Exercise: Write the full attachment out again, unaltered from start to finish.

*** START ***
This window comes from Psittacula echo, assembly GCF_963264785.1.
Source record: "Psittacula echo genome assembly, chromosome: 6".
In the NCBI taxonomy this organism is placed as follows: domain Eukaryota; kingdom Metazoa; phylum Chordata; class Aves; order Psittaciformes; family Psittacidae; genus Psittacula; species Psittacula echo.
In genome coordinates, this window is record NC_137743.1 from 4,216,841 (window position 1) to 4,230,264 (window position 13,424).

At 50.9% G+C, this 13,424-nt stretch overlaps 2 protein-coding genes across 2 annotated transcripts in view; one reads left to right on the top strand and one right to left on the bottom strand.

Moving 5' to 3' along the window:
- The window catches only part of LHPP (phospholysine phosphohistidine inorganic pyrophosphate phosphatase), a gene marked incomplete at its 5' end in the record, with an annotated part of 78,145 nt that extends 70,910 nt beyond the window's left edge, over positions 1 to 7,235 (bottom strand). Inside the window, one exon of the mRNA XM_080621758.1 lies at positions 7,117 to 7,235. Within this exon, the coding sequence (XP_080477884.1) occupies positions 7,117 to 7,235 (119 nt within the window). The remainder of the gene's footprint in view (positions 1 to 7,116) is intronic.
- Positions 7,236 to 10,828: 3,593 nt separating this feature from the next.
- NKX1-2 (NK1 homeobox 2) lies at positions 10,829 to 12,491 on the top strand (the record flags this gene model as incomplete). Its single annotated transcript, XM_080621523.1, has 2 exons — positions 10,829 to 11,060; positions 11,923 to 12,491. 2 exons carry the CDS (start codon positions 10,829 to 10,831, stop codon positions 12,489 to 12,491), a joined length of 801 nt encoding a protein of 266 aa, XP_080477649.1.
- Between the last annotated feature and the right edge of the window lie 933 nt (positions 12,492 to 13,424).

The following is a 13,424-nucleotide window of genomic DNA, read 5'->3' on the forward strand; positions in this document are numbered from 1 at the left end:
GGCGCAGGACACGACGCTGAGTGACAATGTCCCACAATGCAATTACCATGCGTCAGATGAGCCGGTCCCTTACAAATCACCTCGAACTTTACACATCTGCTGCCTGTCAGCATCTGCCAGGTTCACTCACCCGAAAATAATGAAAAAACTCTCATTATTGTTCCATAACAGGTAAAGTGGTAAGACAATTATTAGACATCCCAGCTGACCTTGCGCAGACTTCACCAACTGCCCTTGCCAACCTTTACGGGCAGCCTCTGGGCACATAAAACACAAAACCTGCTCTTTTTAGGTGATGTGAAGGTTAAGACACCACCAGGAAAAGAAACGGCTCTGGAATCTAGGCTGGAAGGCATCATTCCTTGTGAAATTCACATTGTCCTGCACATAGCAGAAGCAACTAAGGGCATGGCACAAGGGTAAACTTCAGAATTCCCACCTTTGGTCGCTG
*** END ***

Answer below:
This window comes from Psittacula echo, assembly GCF_963264785.1.
Source record: "Psittacula echo genome assembly, chromosome: 6".
In the NCBI taxonomy this organism is placed as follows: domain Eukaryota; kingdom Metazoa; phylum Chordata; class Aves; order Psittaciformes; family Psittacidae; genus Psittacula; species Psittacula echo.
In genome coordinates, this window is record NC_137743.1 from 4,216,841 (window position 1) to 4,230,264 (window position 13,424).

At 50.9% G+C, this 13,424-nt stretch overlaps 2 protein-coding genes across 2 annotated transcripts in view; one reads left to right on the top strand and one right to left on the bottom strand.

Moving 5' to 3' along the window:
- The window catches only part of LHPP (phospholysine phosphohistidine inorganic pyrophosphate phosphatase), a gene marked incomplete at its 5' end in the record, with an annotated part of 78,145 nt that extends 70,910 nt beyond the window's left edge, over positions 1 to 7,235 (bottom strand). Inside the window, one exon of the mRNA XM_080621758.1 lies at positions 7,117 to 7,235. Within this exon, the coding sequence (XP_080477884.1) occupies positions 7,117 to 7,235 (119 nt within the window). The remainder of the gene's footprint in view (positions 1 to 7,116) is intronic.
- Positions 7,236 to 10,828: 3,593 nt separating this feature from the next.
- NKX1-2 (NK1 homeobox 2) lies at positions 10,829 to 12,491 on the top strand (the record flags this gene model as incomplete). Its single annotated transcript, XM_080621523.1, has 2 exons — positions 10,829 to 11,060; positions 11,923 to 12,491. 2 exons carry the CDS (start codon positions 10,829 to 10,831, stop codon positions 12,489 to 12,491), a joined length of 801 nt encoding a protein of 266 aa, XP_080477649.1.
- Between the last annotated feature and the right edge of the window lie 933 nt (positions 12,492 to 13,424).

The following is a 13,424-nucleotide window of genomic DNA, read 5'->3' on the forward strand; positions in this document are numbered from 1 at the left end:
GGCGCAGGACACGACGCTGAGTGACAATGTCCCACAATGCAATTACCATGCGTCAGATGAGCCGGTCCCTTACAAATCACCTCGAACTTTACACATCTGCTGCCTGTCAGCATCTGCCAGGTTCACTCACCCGAAAATAATGAAAAAACTCTCATTATTGTTCCATAACAGGTAAAGTGGTAAGACAATTATTAGACATCCCAGCTGACCTTGCGCAGACTTCACCAACTGCCCTTGCCAACCTTTACGGGCAGCCTCTGGGCACATAAAACACAAAACCTGCTCTTTTTAGGTGATGTGAAGGTTAAGACACCACCAGGAAAAGAAACGGCTCTGGAATCTAGGCTGGAAGGCATCATTCCTTGTGAAATTCACATTGTCCTGCACATAGCAGAAGCAACTAAGGGCATGGCACAAGGGTAAACTTCAGAATTCCCACCTTTGGTCGCTG